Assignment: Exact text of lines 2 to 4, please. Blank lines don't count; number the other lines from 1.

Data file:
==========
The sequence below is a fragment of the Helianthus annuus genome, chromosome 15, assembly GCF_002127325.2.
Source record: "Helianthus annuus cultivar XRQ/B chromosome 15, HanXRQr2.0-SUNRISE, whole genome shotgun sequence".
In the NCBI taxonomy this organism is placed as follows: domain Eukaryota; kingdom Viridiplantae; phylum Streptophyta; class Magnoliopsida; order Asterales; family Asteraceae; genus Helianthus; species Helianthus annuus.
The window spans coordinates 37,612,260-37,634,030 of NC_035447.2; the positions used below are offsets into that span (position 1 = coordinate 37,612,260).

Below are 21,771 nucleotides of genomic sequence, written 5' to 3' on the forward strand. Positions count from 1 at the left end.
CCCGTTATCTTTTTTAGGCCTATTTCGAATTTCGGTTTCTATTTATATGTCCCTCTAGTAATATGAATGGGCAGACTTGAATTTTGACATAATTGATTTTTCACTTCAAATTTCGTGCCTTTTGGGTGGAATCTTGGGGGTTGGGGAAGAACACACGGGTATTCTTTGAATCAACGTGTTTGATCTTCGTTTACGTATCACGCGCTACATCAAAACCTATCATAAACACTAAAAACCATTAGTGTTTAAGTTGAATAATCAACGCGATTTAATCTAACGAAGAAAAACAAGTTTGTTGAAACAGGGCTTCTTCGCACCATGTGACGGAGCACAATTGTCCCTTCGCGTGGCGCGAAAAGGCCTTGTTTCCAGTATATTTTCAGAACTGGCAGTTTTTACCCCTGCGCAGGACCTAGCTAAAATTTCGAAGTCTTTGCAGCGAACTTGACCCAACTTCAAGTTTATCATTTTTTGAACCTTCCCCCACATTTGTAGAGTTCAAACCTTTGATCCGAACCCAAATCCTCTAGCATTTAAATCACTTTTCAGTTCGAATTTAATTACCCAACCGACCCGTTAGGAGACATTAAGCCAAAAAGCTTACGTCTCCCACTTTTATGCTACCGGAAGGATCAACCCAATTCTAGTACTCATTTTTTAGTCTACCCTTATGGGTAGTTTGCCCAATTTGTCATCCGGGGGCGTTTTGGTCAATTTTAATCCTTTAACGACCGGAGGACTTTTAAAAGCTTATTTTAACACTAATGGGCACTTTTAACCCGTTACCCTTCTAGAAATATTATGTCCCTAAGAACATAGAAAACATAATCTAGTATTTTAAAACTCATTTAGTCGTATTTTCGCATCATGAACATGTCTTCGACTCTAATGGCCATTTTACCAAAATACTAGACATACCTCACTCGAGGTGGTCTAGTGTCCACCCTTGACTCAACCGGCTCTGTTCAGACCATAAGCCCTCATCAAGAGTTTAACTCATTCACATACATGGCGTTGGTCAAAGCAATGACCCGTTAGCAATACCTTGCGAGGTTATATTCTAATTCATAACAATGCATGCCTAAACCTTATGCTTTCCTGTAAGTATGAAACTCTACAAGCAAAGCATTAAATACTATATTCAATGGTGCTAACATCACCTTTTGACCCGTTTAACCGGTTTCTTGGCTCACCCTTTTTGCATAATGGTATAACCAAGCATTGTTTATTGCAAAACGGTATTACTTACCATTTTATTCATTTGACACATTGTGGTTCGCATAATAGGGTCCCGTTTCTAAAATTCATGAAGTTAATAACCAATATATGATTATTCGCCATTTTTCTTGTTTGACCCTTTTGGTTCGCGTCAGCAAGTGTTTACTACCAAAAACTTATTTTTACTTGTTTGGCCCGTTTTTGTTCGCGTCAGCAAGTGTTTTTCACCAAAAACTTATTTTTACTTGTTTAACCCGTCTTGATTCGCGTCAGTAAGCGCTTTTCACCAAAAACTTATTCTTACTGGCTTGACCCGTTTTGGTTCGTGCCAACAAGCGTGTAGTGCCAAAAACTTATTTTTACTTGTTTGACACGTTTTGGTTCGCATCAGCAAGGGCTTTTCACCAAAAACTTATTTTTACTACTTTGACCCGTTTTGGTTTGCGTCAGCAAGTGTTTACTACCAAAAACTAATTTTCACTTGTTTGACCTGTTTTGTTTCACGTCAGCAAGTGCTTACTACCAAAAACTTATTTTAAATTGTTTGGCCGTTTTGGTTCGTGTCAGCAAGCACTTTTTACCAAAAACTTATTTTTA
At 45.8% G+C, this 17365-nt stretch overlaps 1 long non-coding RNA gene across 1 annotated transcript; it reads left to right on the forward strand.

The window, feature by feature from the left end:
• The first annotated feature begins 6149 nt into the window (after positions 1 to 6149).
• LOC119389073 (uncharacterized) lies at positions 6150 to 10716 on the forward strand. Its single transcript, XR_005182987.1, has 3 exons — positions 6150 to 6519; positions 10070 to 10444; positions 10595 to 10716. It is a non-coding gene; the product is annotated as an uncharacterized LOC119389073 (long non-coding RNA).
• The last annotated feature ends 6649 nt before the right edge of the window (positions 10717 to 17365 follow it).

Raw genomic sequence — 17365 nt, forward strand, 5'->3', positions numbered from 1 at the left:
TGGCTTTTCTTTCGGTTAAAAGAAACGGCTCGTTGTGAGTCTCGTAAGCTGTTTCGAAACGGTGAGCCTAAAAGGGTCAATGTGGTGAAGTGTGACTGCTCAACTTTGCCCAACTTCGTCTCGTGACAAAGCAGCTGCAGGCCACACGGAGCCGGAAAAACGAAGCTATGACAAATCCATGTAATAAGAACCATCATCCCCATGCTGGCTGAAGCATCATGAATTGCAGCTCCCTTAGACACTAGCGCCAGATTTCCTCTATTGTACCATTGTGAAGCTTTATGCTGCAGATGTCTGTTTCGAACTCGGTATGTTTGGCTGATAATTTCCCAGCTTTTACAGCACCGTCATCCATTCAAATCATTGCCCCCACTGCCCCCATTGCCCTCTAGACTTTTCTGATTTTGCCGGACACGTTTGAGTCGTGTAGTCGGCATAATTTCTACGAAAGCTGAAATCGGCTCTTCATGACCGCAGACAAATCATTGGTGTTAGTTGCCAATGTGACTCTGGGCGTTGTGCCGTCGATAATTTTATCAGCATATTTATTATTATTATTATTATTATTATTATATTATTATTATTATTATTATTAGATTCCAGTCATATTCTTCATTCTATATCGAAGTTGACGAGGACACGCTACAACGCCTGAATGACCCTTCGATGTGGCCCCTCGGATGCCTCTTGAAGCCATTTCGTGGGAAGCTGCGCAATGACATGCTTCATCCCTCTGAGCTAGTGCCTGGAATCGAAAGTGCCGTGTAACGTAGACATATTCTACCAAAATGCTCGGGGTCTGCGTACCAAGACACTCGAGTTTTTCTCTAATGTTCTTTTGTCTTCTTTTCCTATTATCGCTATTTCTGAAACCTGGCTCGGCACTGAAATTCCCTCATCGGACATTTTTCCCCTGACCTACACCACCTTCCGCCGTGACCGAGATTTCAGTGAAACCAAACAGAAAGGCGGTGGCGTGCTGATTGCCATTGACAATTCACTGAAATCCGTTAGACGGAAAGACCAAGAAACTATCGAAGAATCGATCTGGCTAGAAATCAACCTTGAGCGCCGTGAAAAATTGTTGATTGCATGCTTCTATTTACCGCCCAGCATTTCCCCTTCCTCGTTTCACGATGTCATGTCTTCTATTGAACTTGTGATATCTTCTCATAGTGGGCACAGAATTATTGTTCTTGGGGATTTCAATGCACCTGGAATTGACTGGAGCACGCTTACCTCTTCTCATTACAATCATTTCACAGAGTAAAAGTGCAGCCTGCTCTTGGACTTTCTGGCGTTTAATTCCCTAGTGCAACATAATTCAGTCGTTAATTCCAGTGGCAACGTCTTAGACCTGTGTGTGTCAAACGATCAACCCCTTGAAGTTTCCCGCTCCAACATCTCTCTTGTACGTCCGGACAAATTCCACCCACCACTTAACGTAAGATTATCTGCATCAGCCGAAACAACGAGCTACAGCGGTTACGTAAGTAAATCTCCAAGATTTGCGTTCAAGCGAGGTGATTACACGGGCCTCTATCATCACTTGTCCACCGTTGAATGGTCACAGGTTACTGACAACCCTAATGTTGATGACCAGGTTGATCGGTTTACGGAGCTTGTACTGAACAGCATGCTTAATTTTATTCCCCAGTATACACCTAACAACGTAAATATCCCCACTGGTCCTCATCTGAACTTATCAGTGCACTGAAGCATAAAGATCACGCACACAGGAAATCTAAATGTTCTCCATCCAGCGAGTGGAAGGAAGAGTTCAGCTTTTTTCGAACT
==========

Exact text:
Source record: "Helianthus annuus cultivar XRQ/B chromosome 15, HanXRQr2.0-SUNRISE, whole genome shotgun sequence".
In the NCBI taxonomy this organism is placed as follows: domain Eukaryota; kingdom Viridiplantae; phylum Streptophyta; class Magnoliopsida; order Asterales; family Asteraceae; genus Helianthus; species Helianthus annuus.
The window spans coordinates 37,612,260-37,634,030 of NC_035447.2; the positions used below are offsets into that span (position 1 = coordinate 37,612,260).